Two warm fuzzies, one political, one technical.
Political:Hillary and Obama have been arguing over a particular divisive point brought up by the YouTube video questioning: would they meet with leaders of foreign regimes that are hostile and/or dictatorial? I came across this by a Clinton criticism of Obama that his stance is naïve (without hearing it) -- I assumed, Clinton being more involved in politics, that she had the more mature, practical stance (that I would hope a president would have), namely that they would meet with anyone, regardless of their stances, in order to advance the interests of both the nation and humanity. Reading an article on it, I was surprised and pleased to see that Obama's the one who would actually do that, and puzzled that Clinton would call that naïve. Most politically aware people are aware of the close ties between Hussein and various past American administrations (as well as Al Qaeda and other Mujadin and past American administrations...), some of these more friendly than others. Part of responsibly steering the world is being willing to get one's hands dirty to serve the interests of civilisation/humanity - isolation based on principle limits one's ability to do that and harms whatever notion of progress one believes in. Mistakes will be made (as Musharraf and US government officials have pointed out with regards to the conflict with the Soviet Union), but that should inspire acceptance of the notion of risk and efforts to do better in the future. If we simply withdraw whenever things are not already close to our political ideal, progressives will cease to be a political force (again, no matter what notion of progress they believe in). Unless withdrawl itself is a strategic move that in the long run leads to pragmatic change (such as when Sunnis withdrew from the Iraqi parliament as a bloc to undermine its legitimacy and as part of a larger programme), it is considerably more naïve than involvement.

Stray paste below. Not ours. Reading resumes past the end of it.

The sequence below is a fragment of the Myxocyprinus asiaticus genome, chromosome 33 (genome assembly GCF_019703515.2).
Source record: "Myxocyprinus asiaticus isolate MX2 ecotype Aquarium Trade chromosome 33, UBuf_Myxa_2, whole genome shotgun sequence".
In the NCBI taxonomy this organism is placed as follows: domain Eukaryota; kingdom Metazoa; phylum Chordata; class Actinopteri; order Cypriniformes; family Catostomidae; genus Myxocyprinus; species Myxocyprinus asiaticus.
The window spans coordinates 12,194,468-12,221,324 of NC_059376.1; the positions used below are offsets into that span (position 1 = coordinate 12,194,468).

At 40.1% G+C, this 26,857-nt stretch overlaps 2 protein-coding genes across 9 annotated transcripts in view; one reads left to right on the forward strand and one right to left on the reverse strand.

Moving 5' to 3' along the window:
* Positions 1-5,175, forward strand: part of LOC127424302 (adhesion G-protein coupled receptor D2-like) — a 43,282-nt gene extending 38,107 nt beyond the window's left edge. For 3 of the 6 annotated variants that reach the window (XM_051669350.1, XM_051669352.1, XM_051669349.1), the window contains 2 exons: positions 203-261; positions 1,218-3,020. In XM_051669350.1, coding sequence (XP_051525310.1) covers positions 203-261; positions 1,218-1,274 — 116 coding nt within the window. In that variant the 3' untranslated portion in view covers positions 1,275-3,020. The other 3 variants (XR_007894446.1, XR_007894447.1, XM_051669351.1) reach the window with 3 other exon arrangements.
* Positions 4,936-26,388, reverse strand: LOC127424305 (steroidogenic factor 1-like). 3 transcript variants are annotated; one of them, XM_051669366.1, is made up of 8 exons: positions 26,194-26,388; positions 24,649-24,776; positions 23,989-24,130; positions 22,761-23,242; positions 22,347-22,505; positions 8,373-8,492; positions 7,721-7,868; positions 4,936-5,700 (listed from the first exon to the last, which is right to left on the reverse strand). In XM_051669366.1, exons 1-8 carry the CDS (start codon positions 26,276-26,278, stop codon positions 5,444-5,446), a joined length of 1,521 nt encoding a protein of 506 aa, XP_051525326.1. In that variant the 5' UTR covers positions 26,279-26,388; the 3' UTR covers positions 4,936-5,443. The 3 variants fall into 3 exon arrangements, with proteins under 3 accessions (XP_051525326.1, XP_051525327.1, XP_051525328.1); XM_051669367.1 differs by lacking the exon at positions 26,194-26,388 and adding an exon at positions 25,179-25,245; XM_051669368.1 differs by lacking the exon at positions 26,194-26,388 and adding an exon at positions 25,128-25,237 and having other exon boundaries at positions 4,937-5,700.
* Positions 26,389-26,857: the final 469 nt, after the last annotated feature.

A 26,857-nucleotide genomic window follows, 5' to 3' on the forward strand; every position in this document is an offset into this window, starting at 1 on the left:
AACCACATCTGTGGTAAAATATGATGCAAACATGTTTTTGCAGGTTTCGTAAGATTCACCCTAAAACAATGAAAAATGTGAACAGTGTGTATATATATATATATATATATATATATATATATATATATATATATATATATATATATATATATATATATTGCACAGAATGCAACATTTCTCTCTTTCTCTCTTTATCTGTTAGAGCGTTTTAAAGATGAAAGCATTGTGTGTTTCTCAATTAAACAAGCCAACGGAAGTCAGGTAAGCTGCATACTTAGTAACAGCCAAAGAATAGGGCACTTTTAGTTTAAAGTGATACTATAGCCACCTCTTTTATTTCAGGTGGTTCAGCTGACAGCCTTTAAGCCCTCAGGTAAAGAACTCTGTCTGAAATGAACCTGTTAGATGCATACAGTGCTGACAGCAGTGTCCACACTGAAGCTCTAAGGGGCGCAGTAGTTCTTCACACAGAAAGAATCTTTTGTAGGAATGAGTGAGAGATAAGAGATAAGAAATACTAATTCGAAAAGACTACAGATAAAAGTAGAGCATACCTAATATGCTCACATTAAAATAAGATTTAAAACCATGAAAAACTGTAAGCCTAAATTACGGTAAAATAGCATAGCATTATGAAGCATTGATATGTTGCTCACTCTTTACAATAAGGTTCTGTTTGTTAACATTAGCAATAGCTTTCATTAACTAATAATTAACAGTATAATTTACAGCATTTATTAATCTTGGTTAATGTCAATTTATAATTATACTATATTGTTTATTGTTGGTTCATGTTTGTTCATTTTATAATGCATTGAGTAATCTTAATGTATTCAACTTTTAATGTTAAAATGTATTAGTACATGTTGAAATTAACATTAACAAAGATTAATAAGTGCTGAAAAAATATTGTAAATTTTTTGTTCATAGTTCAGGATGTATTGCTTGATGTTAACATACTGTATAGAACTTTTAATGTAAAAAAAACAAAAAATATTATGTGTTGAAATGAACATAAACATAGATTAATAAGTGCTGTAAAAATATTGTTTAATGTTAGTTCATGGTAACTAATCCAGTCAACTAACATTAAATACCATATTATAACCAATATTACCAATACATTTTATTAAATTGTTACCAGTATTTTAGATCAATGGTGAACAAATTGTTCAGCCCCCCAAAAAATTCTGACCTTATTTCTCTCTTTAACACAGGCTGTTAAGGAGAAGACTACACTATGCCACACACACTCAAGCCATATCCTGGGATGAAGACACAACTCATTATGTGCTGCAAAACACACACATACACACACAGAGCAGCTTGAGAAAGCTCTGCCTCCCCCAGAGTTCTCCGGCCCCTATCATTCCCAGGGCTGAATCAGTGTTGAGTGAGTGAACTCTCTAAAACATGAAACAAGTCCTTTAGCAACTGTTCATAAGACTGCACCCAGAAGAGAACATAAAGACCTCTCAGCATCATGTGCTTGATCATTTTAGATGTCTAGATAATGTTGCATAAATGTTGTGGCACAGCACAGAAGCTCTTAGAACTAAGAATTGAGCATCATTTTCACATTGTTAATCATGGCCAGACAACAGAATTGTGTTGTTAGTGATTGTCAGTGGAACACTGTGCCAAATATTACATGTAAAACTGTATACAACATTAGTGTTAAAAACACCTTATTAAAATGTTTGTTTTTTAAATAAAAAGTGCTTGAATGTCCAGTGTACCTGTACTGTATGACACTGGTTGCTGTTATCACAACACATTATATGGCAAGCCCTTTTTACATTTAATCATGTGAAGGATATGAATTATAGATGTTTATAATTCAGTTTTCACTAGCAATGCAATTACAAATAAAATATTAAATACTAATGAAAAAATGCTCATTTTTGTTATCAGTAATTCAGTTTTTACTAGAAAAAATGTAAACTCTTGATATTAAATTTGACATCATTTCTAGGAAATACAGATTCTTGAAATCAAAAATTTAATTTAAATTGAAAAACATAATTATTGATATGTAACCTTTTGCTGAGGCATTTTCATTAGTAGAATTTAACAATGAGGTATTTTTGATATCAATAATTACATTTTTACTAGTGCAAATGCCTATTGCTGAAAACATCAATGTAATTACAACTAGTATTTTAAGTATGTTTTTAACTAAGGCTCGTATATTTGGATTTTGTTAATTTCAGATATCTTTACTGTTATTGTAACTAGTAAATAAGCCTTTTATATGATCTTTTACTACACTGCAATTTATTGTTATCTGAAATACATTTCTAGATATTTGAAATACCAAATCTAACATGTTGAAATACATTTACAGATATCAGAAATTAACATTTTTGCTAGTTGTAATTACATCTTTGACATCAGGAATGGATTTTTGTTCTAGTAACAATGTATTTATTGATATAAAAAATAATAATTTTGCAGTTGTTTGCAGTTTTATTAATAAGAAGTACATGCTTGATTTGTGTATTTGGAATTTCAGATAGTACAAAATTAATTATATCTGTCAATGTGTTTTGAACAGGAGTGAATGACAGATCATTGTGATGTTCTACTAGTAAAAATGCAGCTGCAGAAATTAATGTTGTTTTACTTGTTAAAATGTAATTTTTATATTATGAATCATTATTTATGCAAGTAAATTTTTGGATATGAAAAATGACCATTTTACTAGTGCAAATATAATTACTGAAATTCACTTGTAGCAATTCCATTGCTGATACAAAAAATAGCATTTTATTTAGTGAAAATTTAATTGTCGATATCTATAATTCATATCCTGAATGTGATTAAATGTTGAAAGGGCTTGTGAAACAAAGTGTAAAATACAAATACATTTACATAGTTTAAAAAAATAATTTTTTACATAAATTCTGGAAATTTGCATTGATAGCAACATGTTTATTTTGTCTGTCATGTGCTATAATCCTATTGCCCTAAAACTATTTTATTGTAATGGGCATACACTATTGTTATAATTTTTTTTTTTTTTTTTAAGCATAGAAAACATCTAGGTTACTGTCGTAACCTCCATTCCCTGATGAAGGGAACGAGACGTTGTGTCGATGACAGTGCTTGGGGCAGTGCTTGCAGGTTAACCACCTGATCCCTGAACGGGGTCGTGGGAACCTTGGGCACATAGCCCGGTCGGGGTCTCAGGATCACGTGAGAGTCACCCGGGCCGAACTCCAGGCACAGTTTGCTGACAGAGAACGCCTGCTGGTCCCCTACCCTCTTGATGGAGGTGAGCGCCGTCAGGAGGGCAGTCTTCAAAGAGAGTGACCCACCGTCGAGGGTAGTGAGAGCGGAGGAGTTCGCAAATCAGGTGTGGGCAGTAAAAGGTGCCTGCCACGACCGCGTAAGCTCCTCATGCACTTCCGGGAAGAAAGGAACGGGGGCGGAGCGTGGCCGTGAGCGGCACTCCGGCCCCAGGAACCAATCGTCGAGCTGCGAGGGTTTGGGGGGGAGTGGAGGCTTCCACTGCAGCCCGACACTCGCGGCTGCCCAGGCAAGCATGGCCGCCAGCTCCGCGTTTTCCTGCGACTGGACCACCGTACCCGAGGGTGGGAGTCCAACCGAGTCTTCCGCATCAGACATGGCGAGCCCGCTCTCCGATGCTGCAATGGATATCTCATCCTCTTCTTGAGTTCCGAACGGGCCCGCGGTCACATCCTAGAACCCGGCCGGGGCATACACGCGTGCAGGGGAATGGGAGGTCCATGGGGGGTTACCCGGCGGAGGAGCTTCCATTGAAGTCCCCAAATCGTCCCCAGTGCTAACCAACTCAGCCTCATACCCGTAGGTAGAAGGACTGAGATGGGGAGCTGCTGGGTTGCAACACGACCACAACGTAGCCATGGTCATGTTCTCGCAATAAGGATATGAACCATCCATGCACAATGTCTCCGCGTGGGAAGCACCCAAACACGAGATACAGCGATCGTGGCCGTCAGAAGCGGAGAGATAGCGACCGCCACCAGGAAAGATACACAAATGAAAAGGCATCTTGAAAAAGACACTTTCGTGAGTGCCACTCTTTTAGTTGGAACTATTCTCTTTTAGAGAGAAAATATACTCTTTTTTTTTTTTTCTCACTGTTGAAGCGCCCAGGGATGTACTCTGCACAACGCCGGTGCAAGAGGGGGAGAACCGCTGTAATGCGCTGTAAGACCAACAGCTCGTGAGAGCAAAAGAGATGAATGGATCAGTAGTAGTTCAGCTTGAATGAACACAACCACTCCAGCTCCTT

Technical:I found the Linux Distribution Chooser, and was amused to find that it finds Fedora to be a perfect match for me. My basic profile is:
Linux expert who prefers a text-based install, might install on any type of 64-bit system (workstation-type) who prefers RPMs, wants development packages, likes having non-KDE/GNOME desktops available, likes having good access to ready-to-run software, and has a strong preference for stable/highly tested software. There's also the preference for it to be free in there..
It also recommended SuSE (which in the past has impressed me with how awkward their system management tool is - reminds me of SCOAdmin) and Mandriva (I don't recall if I've ever tried it).
Migraines have reentered my life, for some odd reason. Seasonal?